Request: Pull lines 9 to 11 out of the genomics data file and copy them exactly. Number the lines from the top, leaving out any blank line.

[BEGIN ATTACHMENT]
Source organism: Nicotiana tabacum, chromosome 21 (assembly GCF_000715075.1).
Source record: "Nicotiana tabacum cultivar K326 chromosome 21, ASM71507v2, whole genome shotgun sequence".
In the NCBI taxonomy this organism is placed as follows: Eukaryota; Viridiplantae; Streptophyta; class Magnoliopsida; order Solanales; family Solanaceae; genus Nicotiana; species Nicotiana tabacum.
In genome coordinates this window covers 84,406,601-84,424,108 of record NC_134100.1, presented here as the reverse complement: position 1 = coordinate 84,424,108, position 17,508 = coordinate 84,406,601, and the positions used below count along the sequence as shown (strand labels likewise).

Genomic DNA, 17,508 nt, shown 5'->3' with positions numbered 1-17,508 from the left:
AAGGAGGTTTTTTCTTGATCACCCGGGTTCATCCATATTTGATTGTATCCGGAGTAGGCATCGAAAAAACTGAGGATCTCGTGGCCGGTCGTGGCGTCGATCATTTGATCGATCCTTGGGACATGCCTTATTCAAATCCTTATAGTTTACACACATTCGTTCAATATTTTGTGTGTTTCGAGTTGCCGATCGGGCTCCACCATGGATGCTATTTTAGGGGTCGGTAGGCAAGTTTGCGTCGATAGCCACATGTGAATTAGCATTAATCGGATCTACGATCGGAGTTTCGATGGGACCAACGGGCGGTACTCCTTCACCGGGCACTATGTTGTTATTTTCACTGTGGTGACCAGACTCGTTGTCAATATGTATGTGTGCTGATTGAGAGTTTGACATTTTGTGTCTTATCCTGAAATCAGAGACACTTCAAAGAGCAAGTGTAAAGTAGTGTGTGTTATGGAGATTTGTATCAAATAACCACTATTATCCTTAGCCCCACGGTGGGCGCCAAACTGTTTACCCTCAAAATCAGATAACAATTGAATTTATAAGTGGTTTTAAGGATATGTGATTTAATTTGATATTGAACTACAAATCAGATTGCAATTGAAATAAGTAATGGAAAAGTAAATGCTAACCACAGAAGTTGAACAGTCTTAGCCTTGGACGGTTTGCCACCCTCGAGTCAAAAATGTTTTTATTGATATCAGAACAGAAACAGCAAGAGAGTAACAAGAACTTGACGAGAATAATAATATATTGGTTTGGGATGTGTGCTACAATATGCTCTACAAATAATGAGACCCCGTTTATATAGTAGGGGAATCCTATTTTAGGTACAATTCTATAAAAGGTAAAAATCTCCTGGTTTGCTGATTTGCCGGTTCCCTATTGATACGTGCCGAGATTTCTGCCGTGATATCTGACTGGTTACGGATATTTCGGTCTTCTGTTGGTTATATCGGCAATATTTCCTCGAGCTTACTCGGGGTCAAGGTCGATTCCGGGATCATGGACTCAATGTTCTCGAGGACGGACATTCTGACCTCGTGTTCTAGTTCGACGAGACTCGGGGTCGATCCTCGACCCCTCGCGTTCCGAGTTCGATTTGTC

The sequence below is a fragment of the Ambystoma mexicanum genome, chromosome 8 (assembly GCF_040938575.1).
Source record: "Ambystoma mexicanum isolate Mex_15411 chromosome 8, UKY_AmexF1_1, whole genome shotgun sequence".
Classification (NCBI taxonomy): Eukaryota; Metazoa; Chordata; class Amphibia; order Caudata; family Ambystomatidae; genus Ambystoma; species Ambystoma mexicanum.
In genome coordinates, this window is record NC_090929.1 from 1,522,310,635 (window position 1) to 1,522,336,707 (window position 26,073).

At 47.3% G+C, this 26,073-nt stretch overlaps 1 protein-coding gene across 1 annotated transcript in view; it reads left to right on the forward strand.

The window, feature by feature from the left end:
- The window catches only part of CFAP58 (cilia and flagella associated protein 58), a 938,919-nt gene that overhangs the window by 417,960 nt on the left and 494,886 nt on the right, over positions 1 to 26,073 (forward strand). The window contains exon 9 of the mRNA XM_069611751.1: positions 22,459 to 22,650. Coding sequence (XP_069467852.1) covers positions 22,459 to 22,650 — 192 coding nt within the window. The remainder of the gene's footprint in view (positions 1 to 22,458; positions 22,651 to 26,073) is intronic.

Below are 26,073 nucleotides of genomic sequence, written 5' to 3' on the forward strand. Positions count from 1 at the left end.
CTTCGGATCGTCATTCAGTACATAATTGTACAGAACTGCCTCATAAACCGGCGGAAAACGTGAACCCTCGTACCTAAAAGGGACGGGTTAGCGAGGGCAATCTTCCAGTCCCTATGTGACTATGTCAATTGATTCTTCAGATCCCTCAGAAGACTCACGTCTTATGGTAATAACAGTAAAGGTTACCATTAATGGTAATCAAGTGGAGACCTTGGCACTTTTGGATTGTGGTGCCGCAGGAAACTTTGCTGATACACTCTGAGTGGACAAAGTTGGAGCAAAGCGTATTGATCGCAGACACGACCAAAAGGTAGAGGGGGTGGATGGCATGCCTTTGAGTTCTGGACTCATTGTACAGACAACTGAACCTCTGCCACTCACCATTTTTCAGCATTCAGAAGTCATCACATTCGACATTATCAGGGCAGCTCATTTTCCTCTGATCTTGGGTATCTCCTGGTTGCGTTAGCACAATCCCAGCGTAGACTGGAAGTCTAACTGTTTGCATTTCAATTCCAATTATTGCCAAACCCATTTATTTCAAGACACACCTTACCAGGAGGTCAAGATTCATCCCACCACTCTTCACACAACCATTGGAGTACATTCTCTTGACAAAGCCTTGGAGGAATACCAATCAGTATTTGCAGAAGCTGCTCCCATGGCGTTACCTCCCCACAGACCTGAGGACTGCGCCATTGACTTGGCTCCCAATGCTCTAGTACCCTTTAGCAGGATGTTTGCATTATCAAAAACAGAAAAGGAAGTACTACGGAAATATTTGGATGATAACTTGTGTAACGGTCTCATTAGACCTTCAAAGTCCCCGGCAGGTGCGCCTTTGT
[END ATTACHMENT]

Classification (NCBI taxonomy): Eukaryota; Metazoa; Chordata; class Amphibia; order Caudata; family Ambystomatidae; genus Ambystoma; species Ambystoma mexicanum.
In genome coordinates, this window is record NC_090929.1 from 1,522,310,635 (window position 1) to 1,522,336,707 (window position 26,073).

At 47.3% G+C, this 26,073-nt stretch overlaps 1 protein-coding gene across 1 annotated transcript in view; it reads left to right on the forward strand.